As the Powerball jackpot has continued to creep higher and higher — now surpassing $1.5 billion — many people have probably been wondering the same thing: Is it possible to beat the system in order to guarantee yourself a win?
The simple answer is yes.
But once you get into the not-so-simple answer, you start to realize just how complicated that process of guaranteeing a win really is.
How to guarantee a Powerball win
Your odds of hitting the Powerball jackpot are one in 292,000,000. Each ticket is $2. So if you buy 292 million tickets for $584 million — you’d still walk away with a huge profit.
When you hit the jackpot, you have two options for how you get the money. You can either get your winnings in the form of 30 annual payments or you can take a lump sum. Before the jackpot jumped even higher to $1.5B, based on the $1.4 billion jackpot, the lump sum was estimated to be about $868 million. That would leave you with a $284 million profit (after spending that $584 to guarantee the win).
But, there’s more. Hitting the jackpot isn’t the only way to win at Powerball — there are smaller, lower tier prizes as well (people just don’t talk about these as much when there’s a $1.4 billion jackpot on the table). The folks at CNN Money crunched the numbers and found that since playing every possible combination would also guarantee that you win these lower level prizes — that would bump your profit up by an extra $92 million. And on top of that, all of the tickets you purchased in order to guarantee a win would also increase the lump sum value of the jackpot by $200 million — meaning another $200M in profit for you.
So after spending $584 million and winning $1.2 billion, you’d be left with a profit of $576 million.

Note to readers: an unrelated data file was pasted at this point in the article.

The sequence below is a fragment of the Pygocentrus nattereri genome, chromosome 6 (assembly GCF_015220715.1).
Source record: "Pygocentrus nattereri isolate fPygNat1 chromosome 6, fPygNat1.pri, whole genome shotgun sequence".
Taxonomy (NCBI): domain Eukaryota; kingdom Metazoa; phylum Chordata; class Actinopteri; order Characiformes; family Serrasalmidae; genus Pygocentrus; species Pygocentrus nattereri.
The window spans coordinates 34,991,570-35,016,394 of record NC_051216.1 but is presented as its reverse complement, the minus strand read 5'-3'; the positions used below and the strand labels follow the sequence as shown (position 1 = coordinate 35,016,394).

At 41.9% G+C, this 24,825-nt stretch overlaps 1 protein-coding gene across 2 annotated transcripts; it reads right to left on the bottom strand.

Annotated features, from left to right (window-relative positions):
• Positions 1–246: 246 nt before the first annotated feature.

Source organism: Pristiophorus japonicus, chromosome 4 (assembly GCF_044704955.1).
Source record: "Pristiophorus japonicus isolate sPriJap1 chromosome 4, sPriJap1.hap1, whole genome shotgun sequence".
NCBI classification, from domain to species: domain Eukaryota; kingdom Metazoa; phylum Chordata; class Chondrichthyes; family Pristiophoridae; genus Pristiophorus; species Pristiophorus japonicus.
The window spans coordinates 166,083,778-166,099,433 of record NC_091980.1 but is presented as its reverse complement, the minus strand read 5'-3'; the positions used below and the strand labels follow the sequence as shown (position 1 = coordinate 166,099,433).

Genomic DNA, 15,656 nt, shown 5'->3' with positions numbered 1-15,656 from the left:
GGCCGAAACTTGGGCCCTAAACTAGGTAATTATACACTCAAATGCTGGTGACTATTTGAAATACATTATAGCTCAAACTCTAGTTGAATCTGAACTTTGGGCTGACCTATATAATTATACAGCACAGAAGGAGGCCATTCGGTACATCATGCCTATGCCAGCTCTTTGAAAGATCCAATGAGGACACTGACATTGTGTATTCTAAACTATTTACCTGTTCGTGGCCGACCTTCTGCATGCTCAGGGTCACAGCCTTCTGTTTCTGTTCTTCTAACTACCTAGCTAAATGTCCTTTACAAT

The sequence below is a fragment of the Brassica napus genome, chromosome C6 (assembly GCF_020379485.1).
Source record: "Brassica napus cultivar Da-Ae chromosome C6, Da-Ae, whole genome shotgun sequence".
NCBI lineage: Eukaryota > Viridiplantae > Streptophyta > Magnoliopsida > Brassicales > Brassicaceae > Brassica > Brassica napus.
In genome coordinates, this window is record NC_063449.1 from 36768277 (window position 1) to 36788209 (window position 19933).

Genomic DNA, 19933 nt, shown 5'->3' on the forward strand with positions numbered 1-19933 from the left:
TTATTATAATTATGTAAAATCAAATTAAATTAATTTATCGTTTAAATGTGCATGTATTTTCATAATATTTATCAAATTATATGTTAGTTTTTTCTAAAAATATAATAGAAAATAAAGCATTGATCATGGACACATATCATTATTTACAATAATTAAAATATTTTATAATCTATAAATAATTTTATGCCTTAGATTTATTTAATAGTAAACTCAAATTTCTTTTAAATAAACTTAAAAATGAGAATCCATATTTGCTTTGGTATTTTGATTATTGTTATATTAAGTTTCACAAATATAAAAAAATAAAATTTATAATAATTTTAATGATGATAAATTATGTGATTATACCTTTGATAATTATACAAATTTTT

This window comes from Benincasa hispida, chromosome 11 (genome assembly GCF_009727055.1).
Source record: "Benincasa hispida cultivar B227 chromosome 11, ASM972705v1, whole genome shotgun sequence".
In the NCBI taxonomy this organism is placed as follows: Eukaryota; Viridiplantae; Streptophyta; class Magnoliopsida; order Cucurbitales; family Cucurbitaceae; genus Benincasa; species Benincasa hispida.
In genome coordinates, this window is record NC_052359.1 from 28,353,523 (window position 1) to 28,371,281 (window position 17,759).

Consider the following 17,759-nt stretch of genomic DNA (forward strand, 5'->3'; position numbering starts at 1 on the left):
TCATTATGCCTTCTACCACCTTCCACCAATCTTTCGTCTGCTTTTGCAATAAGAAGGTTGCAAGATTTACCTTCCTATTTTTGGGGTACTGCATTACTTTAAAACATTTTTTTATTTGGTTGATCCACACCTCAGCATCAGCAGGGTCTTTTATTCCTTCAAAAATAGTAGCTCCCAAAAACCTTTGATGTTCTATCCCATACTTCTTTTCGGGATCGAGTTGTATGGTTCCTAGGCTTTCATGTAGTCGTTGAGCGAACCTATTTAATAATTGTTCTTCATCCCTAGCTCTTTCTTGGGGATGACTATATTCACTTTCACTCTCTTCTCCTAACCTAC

What about the taxes?
According to CNN Money, you can deduct the value of your losses up to the amount of your winnings — making everything you spent minus $2 tax-deductible. In the midst of all this cash, you may have forgotten that you would have only spent $2 on the one ticket that actually won — so you would be able to bypass any federal taxes owed on the first $584 million of your winnings (since that’s how much you ‘lost’ in gambling in order to guarantee your win).
So why isn’t anyone doing this??
Obviously there is a catch, right? Of course there is. And in fact, there are two big catches.
1. Catch 1: Buying 292 million tickets is pretty much impossible
First of all, you have to buy Powerball tickets in person. So there goes the hopeful theory of getting some super computer to do it for you. Sorry, you have to actually buy each ticket in person — so that’s 292 million transactions.
Plus, you can’t win by purchasing 292 million ‘quick picks.’ If you played 292 million quick picks, you could just end up with a bunch of the same combinations, which defeats the purpose. So since you would have to guarantee your tickets match the 292 million different combinations, you’d have to choose the numbers on each ticket manually.
If you bought one ticket every second for nine years straight, you still wouldn’t cover all of the combinations. Plus, that’s assuming you could purchase a ticket every second (including the transaction etc.) which isn’t possible.
2. Catch 2: You probably wouldn’t be the only winner
Even if you found a super-human way to buy 292 million unique-combination tickets by Wednesday night — you likely wouldn’t be the only jackpot winner.
There were 440 million tickets sold for the last drawing (which obviously had no winners). If the same amount of tickets are sold for Wednesday’s drawing, even by purchasing enough tickets to guarantee yourself a win, you’d still only have a 22% chance of being the only winner, according to Victor Matheson, a professor of economics and accounting who talked to CNN Money.
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And considering the jackpot is now much higher, you can probably assume that even more tickets will be sold this time around, making your chances of having the only winning ticket even lower.
And if those odds aren’t enough to deter you from trying to make the impossible possible in just about 48 hours, there’s more: you’d have a 33% chance of sharing the jackpot with another person, a 25% chance of sharing it with two other people, a 12% chance of sharing it with three people and a 6% chance of sharing your jackpot prize with FOUR other people.
Even having to split the prize with just one other person would make your $584 million investment not worth it — because you’d lose money.
A better bet to make…
If you rather put your money on better odds, try investing in yourself. Here’s how to become a millionaire by investing in yourself, instead of the lottery.